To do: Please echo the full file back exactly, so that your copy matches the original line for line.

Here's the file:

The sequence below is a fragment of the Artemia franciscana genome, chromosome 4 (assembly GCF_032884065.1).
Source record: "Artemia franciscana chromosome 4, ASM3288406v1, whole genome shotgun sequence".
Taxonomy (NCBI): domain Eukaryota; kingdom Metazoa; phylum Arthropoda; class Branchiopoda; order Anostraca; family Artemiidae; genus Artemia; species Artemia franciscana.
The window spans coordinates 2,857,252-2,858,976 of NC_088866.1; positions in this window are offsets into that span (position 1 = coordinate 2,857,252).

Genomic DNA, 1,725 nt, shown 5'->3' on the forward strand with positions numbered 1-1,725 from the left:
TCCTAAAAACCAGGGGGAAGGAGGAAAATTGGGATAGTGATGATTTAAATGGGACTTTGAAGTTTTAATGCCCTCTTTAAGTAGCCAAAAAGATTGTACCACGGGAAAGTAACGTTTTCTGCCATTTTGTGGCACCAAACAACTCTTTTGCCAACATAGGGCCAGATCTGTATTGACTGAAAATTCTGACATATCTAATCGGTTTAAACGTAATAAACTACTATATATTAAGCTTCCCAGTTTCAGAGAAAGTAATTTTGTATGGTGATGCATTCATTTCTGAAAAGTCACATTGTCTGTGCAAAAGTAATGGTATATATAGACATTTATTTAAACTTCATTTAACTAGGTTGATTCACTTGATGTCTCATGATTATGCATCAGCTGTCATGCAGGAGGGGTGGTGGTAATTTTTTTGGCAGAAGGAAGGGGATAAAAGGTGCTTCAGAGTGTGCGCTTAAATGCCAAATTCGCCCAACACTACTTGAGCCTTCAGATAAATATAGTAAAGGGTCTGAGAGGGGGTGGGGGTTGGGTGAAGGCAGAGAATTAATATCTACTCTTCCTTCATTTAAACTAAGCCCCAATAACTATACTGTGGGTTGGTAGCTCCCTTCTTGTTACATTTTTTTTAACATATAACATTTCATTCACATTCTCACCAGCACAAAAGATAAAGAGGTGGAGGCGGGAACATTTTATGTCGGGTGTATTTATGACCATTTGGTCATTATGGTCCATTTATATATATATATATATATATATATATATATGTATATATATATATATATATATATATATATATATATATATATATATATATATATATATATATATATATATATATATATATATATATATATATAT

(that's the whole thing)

The sequence below is a fragment of the Artemia franciscana genome, chromosome 4 (assembly GCF_032884065.1).
Source record: "Artemia franciscana chromosome 4, ASM3288406v1, whole genome shotgun sequence".
Taxonomy (NCBI): domain Eukaryota; kingdom Metazoa; phylum Arthropoda; class Branchiopoda; order Anostraca; family Artemiidae; genus Artemia; species Artemia franciscana.
The window spans coordinates 2,857,252-2,858,976 of NC_088866.1; positions in this window are offsets into that span (position 1 = coordinate 2,857,252).

Genomic DNA, 1,725 nt, shown 5'->3' on the forward strand with positions numbered 1-1,725 from the left:
TCCTAAAAACCAGGGGGAAGGAGGAAAATTGGGATAGTGATGATTTAAATGGGACTTTGAAGTTTTAATGCCCTCTTTAAGTAGCCAAAAAGATTGTACCACGGGAAAGTAACGTTTTCTGCCATTTTGTGGCACCAAACAACTCTTTTGCCAACATAGGGCCAGATCTGTATTGACTGAAAATTCTGACATATCTAATCGGTTTAAACGTAATAAACTACTATATATTAAGCTTCCCAGTTTCAGAGAAAGTAATTTTGTATGGTGATGCATTCATTTCTGAAAAGTCACATTGTCTGTGCAAAAGTAATGGTATATATAGACATTTATTTAAACTTCATTTAACTAGGTTGATTCACTTGATGTCTCATGATTATGCATCAGCTGTCATGCAGGAGGGGTGGTGGTAATTTTTTTGGCAGAAGGAAGGGGATAAAAGGTGCTTCAGAGTGTGCGCTTAAATGCCAAATTCGCCCAACACTACTTGAGCCTTCAGATAAATATAGTAAAGGGTCTGAGAGGGGGTGGGGGTTGGGTGAAGGCAGAGAATTAATATCTACTCTTCCTTCATTTAAACTAAGCCCCAATAACTATACTGTGGGTTGGTAGCTCCCTTCTTGTTACATTTTTTTTAACATATAACATTTCATTCACATTCTCACCAGCACAAAAGATAAAGAGGTGGAGGCGGGAACATTTTATGTCGGGTGTATTTATGACCATTTGGTCATTATGGTCCATTTATATATATATATATATATATATATATATATGTATATATATATATATATATATATATATATATATATATATATATATATATATATATATATATATATATATATATATATATATATATATATATAT